Wednesday, April 05, 2006

"In Remembrance of Me"

Easter approaches.

To Christians, the meaning of Easter is fundamentally one of triumph, because, as our Apostle's Creed states, "on the third day" Christ rose again. Easter is in many ways thus the linchpin of Christianity.

I have always been especially struck, however, by one particular aspect of Easter Weekend, and that is the end of the Last Supper. More particularly, I have always been struck by the simple phrase which concludes each of the elements of the Last Supper, where Christ states, "do this in remembrance of me." No great theological debates or civil wars are invoked by these words, just the bare injunction "do this in remembrance of me." And, as A.N. Wilson's brilliant book, How Can We Know? demonstrates, this instruction and this hope has animated believers, without interruption, for roughly 2,000 years.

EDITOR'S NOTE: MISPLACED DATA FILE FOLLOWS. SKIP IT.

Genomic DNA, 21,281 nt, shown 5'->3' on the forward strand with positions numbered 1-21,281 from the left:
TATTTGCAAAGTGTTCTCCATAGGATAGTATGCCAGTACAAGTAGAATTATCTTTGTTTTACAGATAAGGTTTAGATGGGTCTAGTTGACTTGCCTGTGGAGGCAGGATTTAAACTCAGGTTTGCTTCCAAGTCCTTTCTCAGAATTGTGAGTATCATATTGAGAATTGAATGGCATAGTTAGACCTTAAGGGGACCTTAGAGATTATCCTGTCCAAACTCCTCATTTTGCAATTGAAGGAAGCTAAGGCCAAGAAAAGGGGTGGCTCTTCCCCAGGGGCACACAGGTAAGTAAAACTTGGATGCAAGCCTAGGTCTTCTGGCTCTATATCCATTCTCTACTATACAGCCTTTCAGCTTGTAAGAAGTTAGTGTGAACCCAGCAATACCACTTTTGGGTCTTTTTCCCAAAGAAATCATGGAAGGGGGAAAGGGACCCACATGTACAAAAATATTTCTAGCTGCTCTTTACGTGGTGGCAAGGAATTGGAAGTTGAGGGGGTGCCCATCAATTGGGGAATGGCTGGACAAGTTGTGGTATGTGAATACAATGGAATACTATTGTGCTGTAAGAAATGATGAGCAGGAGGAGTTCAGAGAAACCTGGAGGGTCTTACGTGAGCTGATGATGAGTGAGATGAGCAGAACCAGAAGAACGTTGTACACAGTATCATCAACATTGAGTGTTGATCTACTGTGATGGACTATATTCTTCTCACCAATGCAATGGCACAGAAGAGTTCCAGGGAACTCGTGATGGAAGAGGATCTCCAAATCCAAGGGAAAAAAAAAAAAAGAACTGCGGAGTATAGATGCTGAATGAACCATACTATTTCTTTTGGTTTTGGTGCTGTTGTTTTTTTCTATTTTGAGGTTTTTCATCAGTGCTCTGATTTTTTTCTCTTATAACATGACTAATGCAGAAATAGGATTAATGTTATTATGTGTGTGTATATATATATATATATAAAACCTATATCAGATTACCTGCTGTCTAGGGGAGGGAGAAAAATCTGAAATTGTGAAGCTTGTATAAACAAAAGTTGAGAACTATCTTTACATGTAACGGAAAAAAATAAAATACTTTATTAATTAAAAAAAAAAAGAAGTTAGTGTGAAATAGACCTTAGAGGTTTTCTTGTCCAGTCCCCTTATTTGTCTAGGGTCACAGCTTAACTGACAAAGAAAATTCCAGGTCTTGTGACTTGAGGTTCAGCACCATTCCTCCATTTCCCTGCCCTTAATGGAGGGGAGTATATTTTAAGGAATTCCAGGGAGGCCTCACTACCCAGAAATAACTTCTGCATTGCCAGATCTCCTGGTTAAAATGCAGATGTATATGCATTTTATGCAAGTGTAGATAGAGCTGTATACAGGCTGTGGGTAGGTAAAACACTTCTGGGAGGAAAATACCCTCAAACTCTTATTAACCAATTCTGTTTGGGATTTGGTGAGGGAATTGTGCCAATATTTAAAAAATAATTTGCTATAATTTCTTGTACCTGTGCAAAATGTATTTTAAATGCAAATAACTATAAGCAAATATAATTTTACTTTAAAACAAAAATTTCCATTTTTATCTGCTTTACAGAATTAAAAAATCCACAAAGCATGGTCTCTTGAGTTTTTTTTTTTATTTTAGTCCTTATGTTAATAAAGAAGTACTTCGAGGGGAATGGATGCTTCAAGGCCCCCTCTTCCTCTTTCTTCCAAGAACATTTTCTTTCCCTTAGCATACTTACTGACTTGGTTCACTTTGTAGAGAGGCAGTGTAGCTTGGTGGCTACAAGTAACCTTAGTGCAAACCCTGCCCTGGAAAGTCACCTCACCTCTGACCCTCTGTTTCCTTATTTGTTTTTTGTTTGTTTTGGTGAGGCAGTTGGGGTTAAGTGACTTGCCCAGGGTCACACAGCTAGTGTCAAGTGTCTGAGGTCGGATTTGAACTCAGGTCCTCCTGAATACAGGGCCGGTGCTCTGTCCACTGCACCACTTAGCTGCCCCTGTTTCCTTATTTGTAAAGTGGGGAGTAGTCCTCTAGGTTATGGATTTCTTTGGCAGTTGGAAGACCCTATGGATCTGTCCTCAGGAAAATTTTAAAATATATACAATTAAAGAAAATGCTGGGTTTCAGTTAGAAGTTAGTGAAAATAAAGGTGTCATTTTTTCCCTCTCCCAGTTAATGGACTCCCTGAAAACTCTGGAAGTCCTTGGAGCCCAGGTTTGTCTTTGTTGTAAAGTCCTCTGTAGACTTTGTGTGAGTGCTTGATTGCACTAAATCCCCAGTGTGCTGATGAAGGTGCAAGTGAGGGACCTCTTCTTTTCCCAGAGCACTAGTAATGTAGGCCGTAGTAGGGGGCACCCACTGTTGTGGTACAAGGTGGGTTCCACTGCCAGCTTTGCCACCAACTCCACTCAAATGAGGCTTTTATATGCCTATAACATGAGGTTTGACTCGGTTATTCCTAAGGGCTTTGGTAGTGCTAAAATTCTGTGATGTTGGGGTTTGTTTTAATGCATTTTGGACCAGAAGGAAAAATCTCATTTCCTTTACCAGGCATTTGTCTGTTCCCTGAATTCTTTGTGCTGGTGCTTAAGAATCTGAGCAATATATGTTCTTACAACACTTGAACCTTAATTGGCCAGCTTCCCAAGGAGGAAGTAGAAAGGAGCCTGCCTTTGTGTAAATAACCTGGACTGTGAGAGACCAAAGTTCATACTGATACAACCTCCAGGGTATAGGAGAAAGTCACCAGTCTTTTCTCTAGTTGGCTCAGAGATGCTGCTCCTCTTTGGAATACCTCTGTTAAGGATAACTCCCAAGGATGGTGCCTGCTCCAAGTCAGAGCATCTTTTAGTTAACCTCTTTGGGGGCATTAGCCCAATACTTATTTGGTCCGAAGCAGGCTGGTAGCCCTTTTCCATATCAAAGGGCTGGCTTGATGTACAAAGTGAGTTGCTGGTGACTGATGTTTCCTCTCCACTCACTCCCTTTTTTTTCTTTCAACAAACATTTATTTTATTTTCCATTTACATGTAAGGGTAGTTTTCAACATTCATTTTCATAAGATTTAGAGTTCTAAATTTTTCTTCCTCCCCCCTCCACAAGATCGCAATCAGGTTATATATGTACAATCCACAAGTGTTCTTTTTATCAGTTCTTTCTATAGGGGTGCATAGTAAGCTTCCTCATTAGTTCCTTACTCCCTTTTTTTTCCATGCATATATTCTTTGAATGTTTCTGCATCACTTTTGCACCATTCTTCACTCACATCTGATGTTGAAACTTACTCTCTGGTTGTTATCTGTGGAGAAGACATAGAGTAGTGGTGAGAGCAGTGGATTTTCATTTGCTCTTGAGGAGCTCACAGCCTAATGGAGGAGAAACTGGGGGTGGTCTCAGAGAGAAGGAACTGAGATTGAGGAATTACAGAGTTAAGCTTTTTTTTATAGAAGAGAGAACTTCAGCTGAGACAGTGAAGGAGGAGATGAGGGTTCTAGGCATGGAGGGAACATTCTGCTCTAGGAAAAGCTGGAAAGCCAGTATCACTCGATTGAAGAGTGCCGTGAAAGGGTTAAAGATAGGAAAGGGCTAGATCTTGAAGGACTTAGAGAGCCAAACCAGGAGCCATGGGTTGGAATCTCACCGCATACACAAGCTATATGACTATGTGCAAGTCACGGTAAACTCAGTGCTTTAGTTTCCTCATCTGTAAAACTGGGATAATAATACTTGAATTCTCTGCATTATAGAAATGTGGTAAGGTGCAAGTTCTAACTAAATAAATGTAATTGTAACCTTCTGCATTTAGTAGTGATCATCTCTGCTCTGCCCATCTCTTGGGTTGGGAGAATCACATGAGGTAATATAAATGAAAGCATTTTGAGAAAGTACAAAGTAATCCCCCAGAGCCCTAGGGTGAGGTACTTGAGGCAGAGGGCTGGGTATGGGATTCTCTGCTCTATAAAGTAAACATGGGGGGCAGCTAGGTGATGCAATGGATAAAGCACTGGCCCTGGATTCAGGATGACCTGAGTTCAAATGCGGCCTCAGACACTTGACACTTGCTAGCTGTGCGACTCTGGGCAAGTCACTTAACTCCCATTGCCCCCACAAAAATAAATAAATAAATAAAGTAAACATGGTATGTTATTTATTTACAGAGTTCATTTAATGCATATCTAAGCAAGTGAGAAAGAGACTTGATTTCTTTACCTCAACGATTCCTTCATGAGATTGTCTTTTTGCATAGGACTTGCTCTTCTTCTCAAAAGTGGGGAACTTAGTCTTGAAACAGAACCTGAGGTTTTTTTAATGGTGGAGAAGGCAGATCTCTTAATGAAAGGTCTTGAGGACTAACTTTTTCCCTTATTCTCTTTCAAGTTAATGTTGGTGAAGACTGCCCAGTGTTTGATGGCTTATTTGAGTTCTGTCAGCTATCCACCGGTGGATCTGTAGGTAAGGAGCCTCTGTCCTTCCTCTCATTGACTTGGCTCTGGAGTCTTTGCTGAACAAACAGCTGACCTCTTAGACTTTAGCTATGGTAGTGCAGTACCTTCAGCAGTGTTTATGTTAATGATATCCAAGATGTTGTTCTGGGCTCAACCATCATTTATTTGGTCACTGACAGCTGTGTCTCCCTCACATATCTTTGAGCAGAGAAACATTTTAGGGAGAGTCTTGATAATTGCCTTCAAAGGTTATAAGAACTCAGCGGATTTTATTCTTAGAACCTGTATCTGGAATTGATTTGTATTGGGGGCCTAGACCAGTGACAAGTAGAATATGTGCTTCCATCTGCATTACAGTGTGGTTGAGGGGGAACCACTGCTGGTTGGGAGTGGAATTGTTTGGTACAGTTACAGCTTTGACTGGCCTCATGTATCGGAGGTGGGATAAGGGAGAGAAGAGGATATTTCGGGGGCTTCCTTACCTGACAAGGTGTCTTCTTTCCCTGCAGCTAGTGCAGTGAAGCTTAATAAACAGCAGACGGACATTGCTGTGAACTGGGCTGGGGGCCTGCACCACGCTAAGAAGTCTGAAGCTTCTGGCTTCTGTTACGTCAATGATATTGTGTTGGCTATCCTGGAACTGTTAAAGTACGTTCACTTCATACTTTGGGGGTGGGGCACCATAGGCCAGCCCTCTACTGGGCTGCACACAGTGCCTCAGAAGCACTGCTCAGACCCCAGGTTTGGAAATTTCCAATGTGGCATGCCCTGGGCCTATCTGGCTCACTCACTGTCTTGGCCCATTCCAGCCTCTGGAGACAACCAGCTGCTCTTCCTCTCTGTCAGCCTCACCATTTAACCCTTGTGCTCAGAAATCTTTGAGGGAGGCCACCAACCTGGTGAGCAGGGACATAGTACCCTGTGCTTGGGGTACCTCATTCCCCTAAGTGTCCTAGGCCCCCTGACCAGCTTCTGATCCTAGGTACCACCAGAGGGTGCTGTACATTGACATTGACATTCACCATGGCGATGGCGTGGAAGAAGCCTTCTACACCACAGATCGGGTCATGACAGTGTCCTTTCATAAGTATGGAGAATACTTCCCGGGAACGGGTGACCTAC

One day, when my faith in atheism was wobbly, like a loose tooth, I went to church with my new wife. That Sunday was a Communion Sunday. As the pastor walked the congregation of probably 200 people through the elements of Communion, he paused, and he looked out on the crowd. He said "Christ died for all of us, but he would have died for any of you. He would have given His life just for you." This was probably the first time I ever paid any attention to the words of the Communion.

Then he looked at me straight in the eye, on the far side of the church in the middle of the crowd, and he said "And all that He really asks in return is 'do this in remembrance of me.'"